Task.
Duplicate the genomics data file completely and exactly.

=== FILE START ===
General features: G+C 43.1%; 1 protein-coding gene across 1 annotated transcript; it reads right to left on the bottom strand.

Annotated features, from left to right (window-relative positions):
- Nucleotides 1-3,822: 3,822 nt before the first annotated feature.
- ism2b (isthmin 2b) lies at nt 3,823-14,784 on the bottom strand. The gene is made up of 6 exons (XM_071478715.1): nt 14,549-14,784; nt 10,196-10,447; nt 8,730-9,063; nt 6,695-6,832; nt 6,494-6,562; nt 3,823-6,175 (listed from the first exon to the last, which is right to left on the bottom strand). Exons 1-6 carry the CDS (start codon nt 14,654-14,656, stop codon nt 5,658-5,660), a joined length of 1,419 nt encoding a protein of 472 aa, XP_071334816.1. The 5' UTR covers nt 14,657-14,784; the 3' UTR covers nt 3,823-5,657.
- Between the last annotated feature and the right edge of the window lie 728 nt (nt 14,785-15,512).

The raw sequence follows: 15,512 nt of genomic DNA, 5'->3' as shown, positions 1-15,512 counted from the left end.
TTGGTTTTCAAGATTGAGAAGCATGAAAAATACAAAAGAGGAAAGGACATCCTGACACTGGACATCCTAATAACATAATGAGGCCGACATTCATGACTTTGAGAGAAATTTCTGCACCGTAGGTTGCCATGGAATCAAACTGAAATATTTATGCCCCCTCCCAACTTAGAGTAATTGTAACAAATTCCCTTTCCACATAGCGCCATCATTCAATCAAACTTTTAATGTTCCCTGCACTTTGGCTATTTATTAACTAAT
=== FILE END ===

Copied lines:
General features: G+C 43.1%; 1 protein-coding gene across 1 annotated transcript; it reads right to left on the bottom strand.

Annotated features, from left to right (window-relative positions):
- Nucleotides 1-3,822: 3,822 nt before the first annotated feature.
- ism2b (isthmin 2b) lies at nt 3,823-14,784 on the bottom strand. The gene is made up of 6 exons (XM_071478715.1): nt 14,549-14,784; nt 10,196-10,447; nt 8,730-9,063; nt 6,695-6,832; nt 6,494-6,562; nt 3,823-6,175 (listed from the first exon to the last, which is right to left on the bottom strand). Exons 1-6 carry the CDS (start codon nt 14,654-14,656, stop codon nt 5,658-5,660), a joined length of 1,419 nt encoding a protein of 472 aa, XP_071334816.1. The 5' UTR covers nt 14,657-14,784; the 3' UTR covers nt 3,823-5,657.
- Between the last annotated feature and the right edge of the window lie 728 nt (nt 14,785-15,512).

The raw sequence follows: 15,512 nt of genomic DNA, 5'->3' as shown, positions 1-15,512 counted from the left end.
TTGGTTTTCAAGATTGAGAAGCATGAAAAATACAAAAGAGGAAAGGACATCCTGACACTGGACATCCTAATAACATAATGAGGCCGACATTCATGACTTTGAGAGAAATTTCTGCACCGTAGGTTGCCATGGAATCAAACTGAAATATTTATGCCCCCTCCCAACTTAGAGTAATTGTAACAAATTCCCTTTCCACATAGCGCCATCATTCAATCAAACTTTTAATGTTCCCTGCACTTTGGCTATTTATTAACTAAT